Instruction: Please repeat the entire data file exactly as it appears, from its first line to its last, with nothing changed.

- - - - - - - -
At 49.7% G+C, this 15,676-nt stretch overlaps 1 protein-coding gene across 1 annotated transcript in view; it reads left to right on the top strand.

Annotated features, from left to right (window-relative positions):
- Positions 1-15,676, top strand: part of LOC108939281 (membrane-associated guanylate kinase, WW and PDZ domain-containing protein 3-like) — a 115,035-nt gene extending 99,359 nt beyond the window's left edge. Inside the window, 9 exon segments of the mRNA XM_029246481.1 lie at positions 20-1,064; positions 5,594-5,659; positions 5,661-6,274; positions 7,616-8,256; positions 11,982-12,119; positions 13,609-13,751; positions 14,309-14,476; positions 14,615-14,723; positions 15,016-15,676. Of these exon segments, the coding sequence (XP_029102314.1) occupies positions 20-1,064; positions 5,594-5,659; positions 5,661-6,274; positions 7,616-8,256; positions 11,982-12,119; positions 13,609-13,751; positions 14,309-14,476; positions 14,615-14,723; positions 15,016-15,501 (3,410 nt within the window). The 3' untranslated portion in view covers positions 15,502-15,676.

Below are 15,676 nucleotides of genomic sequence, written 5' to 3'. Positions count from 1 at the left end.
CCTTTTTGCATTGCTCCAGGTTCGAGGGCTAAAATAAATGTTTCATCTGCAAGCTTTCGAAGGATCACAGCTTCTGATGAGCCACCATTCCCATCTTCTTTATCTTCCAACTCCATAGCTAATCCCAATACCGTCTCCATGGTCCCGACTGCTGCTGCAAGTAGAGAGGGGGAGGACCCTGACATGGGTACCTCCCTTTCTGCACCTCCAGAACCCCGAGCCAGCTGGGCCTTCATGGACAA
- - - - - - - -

At 49.7% G+C, this 15,676-nt stretch overlaps 1 protein-coding gene across 1 annotated transcript in view; it reads left to right on the top strand.

Annotated features, from left to right (window-relative positions):
- Positions 1-15,676, top strand: part of LOC108939281 (membrane-associated guanylate kinase, WW and PDZ domain-containing protein 3-like) — a 115,035-nt gene extending 99,359 nt beyond the window's left edge. Inside the window, 9 exon segments of the mRNA XM_029246481.1 lie at positions 20-1,064; positions 5,594-5,659; positions 5,661-6,274; positions 7,616-8,256; positions 11,982-12,119; positions 13,609-13,751; positions 14,309-14,476; positions 14,615-14,723; positions 15,016-15,676. Of these exon segments, the coding sequence (XP_029102314.1) occupies positions 20-1,064; positions 5,594-5,659; positions 5,661-6,274; positions 7,616-8,256; positions 11,982-12,119; positions 13,609-13,751; positions 14,309-14,476; positions 14,615-14,723; positions 15,016-15,501 (3,410 nt within the window). The 3' untranslated portion in view covers positions 15,502-15,676.

Below are 15,676 nucleotides of genomic sequence, written 5' to 3'. Positions count from 1 at the left end.
CCTTTTTGCATTGCTCCAGGTTCGAGGGCTAAAATAAATGTTTCATCTGCAAGCTTTCGAAGGATCACAGCTTCTGATGAGCCACCATTCCCATCTTCTTTATCTTCCAACTCCATAGCTAATCCCAATACCGTCTCCATGGTCCCGACTGCTGCTGCAAGTAGAGAGGGGGAGGACCCTGACATGGGTACCTCCCTTTCTGCACCTCCAGAACCCCGAGCCAGCTGGGCCTTCATGGACAA